Number system base M, print numbers N digits wide...

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  1. #1
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    Number system base M, print numbers N digits wide...

    Let m be an integer, greater than zero but less than eleven. Numerical strings, in which each digit is greater or equal to 0 but less than m, are numbers of the number system in the base m. The numbers 10110 and 1981, for example, are numbers of the number system in the base the 10, but only the first one is a number of the number system in the base 2. The zeros at the beginning of the number are leading zeros, unless the number is 0.

    Write a program that reads the integers m and n, and outputs all numbers of the number system in the base m containing n digits at the most, and without leading zeros. Each number may be output only once.

    You may assume that m is greater than 0, but less than 11, and that n is greater than 0 but less than 81.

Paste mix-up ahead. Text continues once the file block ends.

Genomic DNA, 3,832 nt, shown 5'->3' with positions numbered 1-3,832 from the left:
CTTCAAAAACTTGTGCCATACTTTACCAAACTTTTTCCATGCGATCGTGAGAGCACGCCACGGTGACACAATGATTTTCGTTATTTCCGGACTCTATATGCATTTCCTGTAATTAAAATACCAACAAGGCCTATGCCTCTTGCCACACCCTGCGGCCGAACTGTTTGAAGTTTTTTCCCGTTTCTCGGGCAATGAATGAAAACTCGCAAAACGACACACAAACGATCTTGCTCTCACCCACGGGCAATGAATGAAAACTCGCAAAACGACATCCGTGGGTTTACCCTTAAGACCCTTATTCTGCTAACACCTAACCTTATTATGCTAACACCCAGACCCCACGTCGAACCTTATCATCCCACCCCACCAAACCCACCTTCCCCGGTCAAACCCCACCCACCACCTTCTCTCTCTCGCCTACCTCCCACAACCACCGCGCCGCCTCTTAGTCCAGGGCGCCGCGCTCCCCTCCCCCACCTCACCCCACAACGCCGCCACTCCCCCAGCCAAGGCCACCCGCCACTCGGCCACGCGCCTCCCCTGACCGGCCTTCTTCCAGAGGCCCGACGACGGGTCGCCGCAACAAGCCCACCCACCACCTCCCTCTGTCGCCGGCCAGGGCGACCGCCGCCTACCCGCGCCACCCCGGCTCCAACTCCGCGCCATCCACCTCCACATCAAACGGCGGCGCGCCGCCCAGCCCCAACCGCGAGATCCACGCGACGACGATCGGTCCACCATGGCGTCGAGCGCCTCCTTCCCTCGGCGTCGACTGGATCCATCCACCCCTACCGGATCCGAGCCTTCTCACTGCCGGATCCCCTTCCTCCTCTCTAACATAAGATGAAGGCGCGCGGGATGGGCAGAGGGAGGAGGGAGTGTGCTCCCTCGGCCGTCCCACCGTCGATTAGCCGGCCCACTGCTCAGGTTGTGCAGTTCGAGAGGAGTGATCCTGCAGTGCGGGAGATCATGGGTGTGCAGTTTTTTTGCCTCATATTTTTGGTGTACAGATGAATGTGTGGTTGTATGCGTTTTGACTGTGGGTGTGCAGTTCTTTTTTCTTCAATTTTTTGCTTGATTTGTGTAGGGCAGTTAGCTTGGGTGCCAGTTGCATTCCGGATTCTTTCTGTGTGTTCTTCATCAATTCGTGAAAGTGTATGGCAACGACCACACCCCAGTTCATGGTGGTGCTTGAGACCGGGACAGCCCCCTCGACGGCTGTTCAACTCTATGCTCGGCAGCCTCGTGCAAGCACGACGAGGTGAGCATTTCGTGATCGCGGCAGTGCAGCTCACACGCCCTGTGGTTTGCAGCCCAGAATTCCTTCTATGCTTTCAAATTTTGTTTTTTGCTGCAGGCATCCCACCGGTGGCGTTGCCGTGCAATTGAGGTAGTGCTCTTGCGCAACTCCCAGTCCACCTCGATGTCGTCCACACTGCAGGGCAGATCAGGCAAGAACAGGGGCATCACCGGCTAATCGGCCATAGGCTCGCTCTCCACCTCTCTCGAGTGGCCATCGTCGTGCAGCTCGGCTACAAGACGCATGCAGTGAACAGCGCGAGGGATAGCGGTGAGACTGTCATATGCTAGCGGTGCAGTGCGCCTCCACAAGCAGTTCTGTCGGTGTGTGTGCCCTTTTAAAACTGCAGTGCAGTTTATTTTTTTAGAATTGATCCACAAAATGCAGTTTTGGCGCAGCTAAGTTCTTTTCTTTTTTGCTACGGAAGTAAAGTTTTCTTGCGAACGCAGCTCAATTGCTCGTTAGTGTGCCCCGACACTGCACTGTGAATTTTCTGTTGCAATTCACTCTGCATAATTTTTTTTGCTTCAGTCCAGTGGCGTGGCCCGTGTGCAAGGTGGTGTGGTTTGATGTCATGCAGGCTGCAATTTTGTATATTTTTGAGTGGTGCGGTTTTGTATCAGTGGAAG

The numbers should be output on consecutive lines, one number per line.
    I've been banging my head over this problem since last week, and i'm no closer to an answer than i was when i started.

    I find myself always coming back to the idea of implementing a bidimensional array as such: nsys[n][m]

    But i can't figure out the system of loops and conditions that would correctly solve this problem.

    I'm hopelessly stuck. I'll keep banging my head, but i doubt i'll answer this.

    I thought i'd ask for some help. Some clever hints would be better than the straight answer, as i would like to figure out as much of it by myself as i can. But i really need help.

    Thanks...

    adios,
    biterma.
    Do you know how contemptous they are of you?

  2. #2
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    Just a thought:

    declare a character string of size n, and then use something like a recursive function:

    FUNCTION COUNTER (integer string_position)
    counter = 0
    WHILE counter < m
    IF(string_position < n) THEN
    CALL FUNCTION COUNTER(string_position + 1)